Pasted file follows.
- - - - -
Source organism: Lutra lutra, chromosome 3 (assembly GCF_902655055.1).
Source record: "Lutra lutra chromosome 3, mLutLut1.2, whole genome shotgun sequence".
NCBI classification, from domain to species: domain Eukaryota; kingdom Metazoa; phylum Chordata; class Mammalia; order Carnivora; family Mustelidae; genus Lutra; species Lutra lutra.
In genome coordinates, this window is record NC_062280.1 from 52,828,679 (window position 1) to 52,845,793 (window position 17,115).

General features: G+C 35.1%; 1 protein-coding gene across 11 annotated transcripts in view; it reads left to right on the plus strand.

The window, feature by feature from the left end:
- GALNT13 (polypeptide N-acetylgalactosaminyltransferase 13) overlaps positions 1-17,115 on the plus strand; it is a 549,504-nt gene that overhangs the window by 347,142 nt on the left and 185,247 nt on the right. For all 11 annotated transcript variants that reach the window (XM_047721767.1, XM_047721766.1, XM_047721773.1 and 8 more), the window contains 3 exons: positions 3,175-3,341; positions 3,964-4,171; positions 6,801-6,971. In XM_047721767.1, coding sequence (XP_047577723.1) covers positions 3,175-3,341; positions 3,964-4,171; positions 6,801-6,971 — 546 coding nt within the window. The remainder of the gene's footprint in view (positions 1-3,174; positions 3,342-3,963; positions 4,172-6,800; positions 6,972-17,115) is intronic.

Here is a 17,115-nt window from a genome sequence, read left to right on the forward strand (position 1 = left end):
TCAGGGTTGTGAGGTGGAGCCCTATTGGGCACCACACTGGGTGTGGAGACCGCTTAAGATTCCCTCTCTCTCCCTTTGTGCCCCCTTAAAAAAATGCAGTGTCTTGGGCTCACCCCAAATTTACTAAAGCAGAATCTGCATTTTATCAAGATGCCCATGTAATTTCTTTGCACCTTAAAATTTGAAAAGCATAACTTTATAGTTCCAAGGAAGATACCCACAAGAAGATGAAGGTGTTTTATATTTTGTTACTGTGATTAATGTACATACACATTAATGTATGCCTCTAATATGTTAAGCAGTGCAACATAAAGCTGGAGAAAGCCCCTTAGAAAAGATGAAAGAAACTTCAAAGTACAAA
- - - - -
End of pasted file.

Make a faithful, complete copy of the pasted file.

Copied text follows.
Source organism: Lutra lutra, chromosome 3 (assembly GCF_902655055.1).
Source record: "Lutra lutra chromosome 3, mLutLut1.2, whole genome shotgun sequence".
NCBI classification, from domain to species: domain Eukaryota; kingdom Metazoa; phylum Chordata; class Mammalia; order Carnivora; family Mustelidae; genus Lutra; species Lutra lutra.
In genome coordinates, this window is record NC_062280.1 from 52,828,679 (window position 1) to 52,845,793 (window position 17,115).

General features: G+C 35.1%; 1 protein-coding gene across 11 annotated transcripts in view; it reads left to right on the plus strand.

The window, feature by feature from the left end:
- GALNT13 (polypeptide N-acetylgalactosaminyltransferase 13) overlaps positions 1-17,115 on the plus strand; it is a 549,504-nt gene that overhangs the window by 347,142 nt on the left and 185,247 nt on the right. For all 11 annotated transcript variants that reach the window (XM_047721767.1, XM_047721766.1, XM_047721773.1 and 8 more), the window contains 3 exons: positions 3,175-3,341; positions 3,964-4,171; positions 6,801-6,971. In XM_047721767.1, coding sequence (XP_047577723.1) covers positions 3,175-3,341; positions 3,964-4,171; positions 6,801-6,971 — 546 coding nt within the window. The remainder of the gene's footprint in view (positions 1-3,174; positions 3,342-3,963; positions 4,172-6,800; positions 6,972-17,115) is intronic.

Here is a 17,115-nt window from a genome sequence, read left to right on the forward strand (position 1 = left end):
TCAGGGTTGTGAGGTGGAGCCCTATTGGGCACCACACTGGGTGTGGAGACCGCTTAAGATTCCCTCTCTCTCCCTTTGTGCCCCCTTAAAAAAATGCAGTGTCTTGGGCTCACCCCAAATTTACTAAAGCAGAATCTGCATTTTATCAAGATGCCCATGTAATTTCTTTGCACCTTAAAATTTGAAAAGCATAACTTTATAGTTCCAAGGAAGATACCCACAAGAAGATGAAGGTGTTTTATATTTTGTTACTGTGATTAATGTACATACACATTAATGTATGCCTCTAATATGTTAAGCAGTGCAACATAAAGCTGGAGAAAGCCCCTTAGAAAAGATGAAAGAAACTTCAAAGTACAAA